Hawaii Supreme Court Justice Handling Lawsuit Against Oil Companies Calls Climate Change An ‘Existential Threat’
by Katelynn Richardson, Daily Caller, November 04, 2023
Hawaii Supreme Court Justice Sabrina McKenna called climate change an “an existential threat” and “the most important issue” facing courts during an Oct. 26 talk at the University of Colorado Boulder Law School.
The Hawaii Supreme Court ruled this week that Honolulu’s lawsuit against oil and gas companies can proceed to trial.
“Climate change is, in my view, the most important issue facing all courts in the world,” McKenna said during the event.
Hawaii Supreme Court Justice Sabrina McKenna, one of the judges hearing Honolulu’s climate lawsuit against oil and gas companies, called climate change an “existential threat” during a recent university lecture.
McKenna spoke at the University of Colorado Boulder Law School on Oct. 26, calling climate change “the most important issue” facing courts and referencing recent tort litigation on climate issues, like the case her court is currently considering, as “groundbreaking.” The Hawaii Supreme Court ruled Tuesday that Honolulu’s lawsuit against oil and gas companies, which alleges companies deceived the public about the dangers of fossil fuels and seeks damages to cover the cost of climate change, can proceed to trial.
“Climate change is, in my view, the most important issue facing all courts in the world,” McKenna said. “It is an existential threat.”
“The world is heating up. If we get to 3 degrees, most of Honolulu is going under water,” she said. “Miami is going under water. Rio de Janeiro is going under water. I think New Orleans … Bangladesh will become uninhabitable. There’s going to be hundreds of millions of people migrating, climate migration.”
“It’s an issue that everyone needs to address,” she said.
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The Hawaii Supreme Court found in March that the state constitution contains a right to “a life-sustaining climate system.”
McKenna went on in her lecture to discuss recent climate-related claims that are making their way through state courts, calling the litigation “groundbreaking.”
“In terms of climate change and environmental rights, you have the [state] constitutions, you have statutory rights, you have regulatory rights, and another way of control is traditional tort litigation,” McKenna said. “Tort litigation is a method of regulatory control of things that harm people or our communities. There’s just a lot of groundbreaking litigation that’s happening now.”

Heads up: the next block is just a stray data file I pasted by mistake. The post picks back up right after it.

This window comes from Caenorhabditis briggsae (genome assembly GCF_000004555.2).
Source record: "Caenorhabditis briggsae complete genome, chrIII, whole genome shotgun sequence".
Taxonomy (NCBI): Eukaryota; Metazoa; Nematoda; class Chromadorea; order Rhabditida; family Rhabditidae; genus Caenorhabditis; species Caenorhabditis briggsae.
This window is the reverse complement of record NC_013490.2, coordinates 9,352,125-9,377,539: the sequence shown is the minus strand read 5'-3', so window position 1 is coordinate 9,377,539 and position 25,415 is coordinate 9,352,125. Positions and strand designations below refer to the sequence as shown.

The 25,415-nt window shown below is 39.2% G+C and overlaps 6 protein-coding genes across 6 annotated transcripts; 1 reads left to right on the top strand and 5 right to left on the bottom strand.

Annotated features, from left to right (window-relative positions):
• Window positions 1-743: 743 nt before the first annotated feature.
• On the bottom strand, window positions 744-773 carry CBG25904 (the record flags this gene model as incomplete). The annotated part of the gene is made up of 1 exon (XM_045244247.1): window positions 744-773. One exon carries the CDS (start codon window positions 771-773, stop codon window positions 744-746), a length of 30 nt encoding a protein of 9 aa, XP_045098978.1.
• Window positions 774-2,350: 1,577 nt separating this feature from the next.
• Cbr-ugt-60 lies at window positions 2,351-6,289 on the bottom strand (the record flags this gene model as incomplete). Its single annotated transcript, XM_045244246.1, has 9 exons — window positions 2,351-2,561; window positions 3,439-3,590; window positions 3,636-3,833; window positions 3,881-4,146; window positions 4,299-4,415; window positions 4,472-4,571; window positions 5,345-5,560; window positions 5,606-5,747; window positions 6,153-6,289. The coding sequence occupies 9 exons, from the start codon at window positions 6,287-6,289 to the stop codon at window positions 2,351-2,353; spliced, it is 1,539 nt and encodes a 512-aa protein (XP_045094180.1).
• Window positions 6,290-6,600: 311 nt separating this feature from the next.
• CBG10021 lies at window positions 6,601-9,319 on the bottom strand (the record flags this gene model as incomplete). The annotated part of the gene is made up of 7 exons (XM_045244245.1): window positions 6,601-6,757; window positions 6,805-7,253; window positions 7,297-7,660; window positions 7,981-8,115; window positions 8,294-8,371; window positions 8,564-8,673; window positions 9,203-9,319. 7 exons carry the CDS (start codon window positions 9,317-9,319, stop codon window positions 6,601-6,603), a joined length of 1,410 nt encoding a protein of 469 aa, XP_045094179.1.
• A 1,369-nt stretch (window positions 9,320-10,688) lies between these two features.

“I can’t comment because we do have some pending cases on some of these issues,” she continued. “But I think, you know, these are issues that I believe more and more advocates will be raising.”
Honolulu’s climate case was brought under Hawaii’s tort law, which Chief Justice Mark Recktenwald wrote “specifically permits lawsuits to hold companies responsible for allegedly deceptive marketing claims about any product, including oil and gas products.”
“We decline to unduly limit Hawai‘i’s ability to use its police powers to protect its citizens from alleged deceptive marketing,” Recktenwald wrote in the court’s opinion, which denied energy companies’ request to dismiss the lawsuit. The Supreme Court declined to hear the lawsuit in April, pushing it back to the state court.
Recktenwald has worked with a D.C-based environmental group with close ties to attorneys for the plaintiff’s in the case. He disclosed on May 9 that he gave an educational presentation for a course offered in collaboration with the Environmental Law Institute (ELI), which co-founded an organization that works closely with individuals who have been employed by or consulted for the law firm representing Honolulu, Sher Edling LLP.
McKenna also spoke at a 2020 ELI symposium on “Judiciary And The Environmental Rule of Law: Adjudicating Our Future” with Recktenwald and former Hawaii Supreme Court Associate Justice Michael Wilson.
Wilson, who retired in March, recently called his former colleague’s decision to allow Honolulu’s case to proceed to trial “a groundbreaking decision of hope” and said there will be “a price tag put on the knowing poisoning of the atmosphere,” according to ExxonKnews. Wilson wrote earlier this year in his concurring opinion in the court’s decision finding a right to a life-sustaining climate that “we are facing a … climate emergency” and that the “lives of our children and future generations are at stake.”
Hawaii’s Revised Code of Judicial Conduct states that, “A judge shall not make any public statement that might reasonably be expected to affect the outcome or impair the fairness of a matter pending or impending in any court or make any nonpublic statement that might substantially interfere with a fair trial or hearing.”
McKenna did not respond to the Daily Caller News Foundation’s request for comment.
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